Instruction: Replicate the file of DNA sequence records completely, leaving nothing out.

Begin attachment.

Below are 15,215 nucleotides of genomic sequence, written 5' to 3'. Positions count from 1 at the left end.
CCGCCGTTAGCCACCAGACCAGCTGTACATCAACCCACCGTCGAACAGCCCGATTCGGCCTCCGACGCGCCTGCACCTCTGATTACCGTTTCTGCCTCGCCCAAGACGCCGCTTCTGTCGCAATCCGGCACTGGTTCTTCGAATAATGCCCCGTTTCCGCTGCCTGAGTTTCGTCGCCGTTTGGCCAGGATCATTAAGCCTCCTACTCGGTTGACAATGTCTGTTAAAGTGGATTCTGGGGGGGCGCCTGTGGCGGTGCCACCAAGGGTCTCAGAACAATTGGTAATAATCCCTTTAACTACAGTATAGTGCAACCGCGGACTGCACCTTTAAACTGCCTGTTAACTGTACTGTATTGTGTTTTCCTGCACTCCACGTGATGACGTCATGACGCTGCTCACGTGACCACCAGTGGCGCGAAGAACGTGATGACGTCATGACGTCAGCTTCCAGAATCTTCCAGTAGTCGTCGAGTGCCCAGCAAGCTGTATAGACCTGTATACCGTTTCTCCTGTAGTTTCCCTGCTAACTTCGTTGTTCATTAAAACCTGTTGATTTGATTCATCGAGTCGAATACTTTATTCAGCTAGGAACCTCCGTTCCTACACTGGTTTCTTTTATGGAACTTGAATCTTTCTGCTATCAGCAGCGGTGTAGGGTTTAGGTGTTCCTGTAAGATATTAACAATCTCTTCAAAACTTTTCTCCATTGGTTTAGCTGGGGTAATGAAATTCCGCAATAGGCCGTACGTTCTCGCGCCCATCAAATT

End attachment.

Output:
Below are 15,215 nucleotides of genomic sequence, written 5' to 3'. Positions count from 1 at the left end.
CCGCCGTTAGCCACCAGACCAGCTGTACATCAACCCACCGTCGAACAGCCCGATTCGGCCTCCGACGCGCCTGCACCTCTGATTACCGTTTCTGCCTCGCCCAAGACGCCGCTTCTGTCGCAATCCGGCACTGGTTCTTCGAATAATGCCCCGTTTCCGCTGCCTGAGTTTCGTCGCCGTTTGGCCAGGATCATTAAGCCTCCTACTCGGTTGACAATGTCTGTTAAAGTGGATTCTGGGGGGGCGCCTGTGGCGGTGCCACCAAGGGTCTCAGAACAATTGGTAATAATCCCTTTAACTACAGTATAGTGCAACCGCGGACTGCACCTTTAAACTGCCTGTTAACTGTACTGTATTGTGTTTTCCTGCACTCCACGTGATGACGTCATGACGCTGCTCACGTGACCACCAGTGGCGCGAAGAACGTGATGACGTCATGACGTCAGCTTCCAGAATCTTCCAGTAGTCGTCGAGTGCCCAGCAAGCTGTATAGACCTGTATACCGTTTCTCCTGTAGTTTCCCTGCTAACTTCGTTGTTCATTAAAACCTGTTGATTTGATTCATCGAGTCGAATACTTTATTCAGCTAGGAACCTCCGTTCCTACACTGGTTTCTTTTATGGAACTTGAATCTTTCTGCTATCAGCAGCGGTGTAGGGTTTAGGTGTTCCTGTAAGATATTAACAATCTCTTCAAAACTTTTCTCCATTGGTTTAGCTGGGGTAATGAAATTCCGCAATAGGCCGTACGTTCTCGCGCCCATCAAATT